This book is a guide to avoiding the pitfalls of trying to patent a device that falls into the category of a perpetual motion machine (PMM). It is written by a Patent examiner with 20 years experience working for PTO (US Patent and Trademark Office).
Given the amount of time, energy, and money required to submit a patent application, this book will be extremely helpful to inventors who may not be aware that their devices will fail to qualify for a patent.
Ever since motion was invented, people have wanted to build machines where it never stops. Alas, there are many things which prevent this from happening (which we can sum up in one word: science). BUT, there are a lot of people out in the world who don’t know about this science thing, and who will believe anything anyone tells them or sort of shows them. Your job is to get this Solarbotics Perpetual Motion Marble Kit, enjoy putting it together, and then show it to these believers of bunk and convince them you’ve created perpetual motion. Just for fun.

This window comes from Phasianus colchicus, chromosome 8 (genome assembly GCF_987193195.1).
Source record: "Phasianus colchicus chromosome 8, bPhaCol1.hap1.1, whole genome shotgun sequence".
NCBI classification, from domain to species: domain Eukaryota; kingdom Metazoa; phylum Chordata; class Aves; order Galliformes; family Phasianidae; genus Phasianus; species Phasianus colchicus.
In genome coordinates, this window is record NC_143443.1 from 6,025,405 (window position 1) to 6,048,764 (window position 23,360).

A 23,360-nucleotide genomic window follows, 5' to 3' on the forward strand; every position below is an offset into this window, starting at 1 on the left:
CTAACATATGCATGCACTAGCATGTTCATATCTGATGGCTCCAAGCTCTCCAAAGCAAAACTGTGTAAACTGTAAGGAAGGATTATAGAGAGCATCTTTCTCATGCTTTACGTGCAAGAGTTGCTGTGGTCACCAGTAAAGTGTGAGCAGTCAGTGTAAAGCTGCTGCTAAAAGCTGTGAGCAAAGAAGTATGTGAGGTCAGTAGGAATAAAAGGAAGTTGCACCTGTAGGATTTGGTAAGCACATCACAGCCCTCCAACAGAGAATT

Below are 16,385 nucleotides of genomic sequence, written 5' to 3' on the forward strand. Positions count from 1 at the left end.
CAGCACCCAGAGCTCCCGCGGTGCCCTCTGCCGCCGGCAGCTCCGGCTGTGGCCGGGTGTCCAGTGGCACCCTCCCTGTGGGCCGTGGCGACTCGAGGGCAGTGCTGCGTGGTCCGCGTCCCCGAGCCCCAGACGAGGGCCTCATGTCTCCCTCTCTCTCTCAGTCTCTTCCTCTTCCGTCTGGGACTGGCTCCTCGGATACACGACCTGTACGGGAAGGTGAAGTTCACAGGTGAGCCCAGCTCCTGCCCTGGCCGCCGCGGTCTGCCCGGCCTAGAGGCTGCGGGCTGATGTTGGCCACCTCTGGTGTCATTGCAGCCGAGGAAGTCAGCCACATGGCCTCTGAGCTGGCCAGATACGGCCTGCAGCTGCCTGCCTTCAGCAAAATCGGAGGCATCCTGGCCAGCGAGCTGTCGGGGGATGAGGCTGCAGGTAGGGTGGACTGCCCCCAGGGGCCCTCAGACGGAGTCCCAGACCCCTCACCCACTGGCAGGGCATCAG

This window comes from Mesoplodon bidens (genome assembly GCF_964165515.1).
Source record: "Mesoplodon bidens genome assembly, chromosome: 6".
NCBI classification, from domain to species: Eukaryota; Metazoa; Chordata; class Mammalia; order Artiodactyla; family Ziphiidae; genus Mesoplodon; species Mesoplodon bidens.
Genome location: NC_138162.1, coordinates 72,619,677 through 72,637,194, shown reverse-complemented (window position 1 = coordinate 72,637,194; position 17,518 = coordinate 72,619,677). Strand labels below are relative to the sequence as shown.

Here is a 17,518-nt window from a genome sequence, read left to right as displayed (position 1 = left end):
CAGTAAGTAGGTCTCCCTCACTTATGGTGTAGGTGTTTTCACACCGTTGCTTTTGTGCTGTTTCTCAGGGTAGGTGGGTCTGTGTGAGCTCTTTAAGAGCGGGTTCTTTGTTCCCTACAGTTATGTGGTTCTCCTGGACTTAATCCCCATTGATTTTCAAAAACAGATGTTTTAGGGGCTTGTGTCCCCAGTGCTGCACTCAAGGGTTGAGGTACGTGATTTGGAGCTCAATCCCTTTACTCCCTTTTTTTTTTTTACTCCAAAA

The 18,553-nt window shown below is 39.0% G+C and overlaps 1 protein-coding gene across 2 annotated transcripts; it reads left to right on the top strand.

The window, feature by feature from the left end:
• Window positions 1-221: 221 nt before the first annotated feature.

In the last days of 1907, the German novelist and exponent of glass architecture Paul Scheerbart embarked upon an attempt to invent a perpetual motion machine. For the next two and a half years he would document his ongoing efforts (and failures) from his laundry-room-cum-laboratory, hiring plumbers and mechanics to construct his models while spinning out a series of imagined futures that his invention-in-the-making was going to enable. The Perpetual Motion Machine: The Story of an Invention, originally published in German in 1910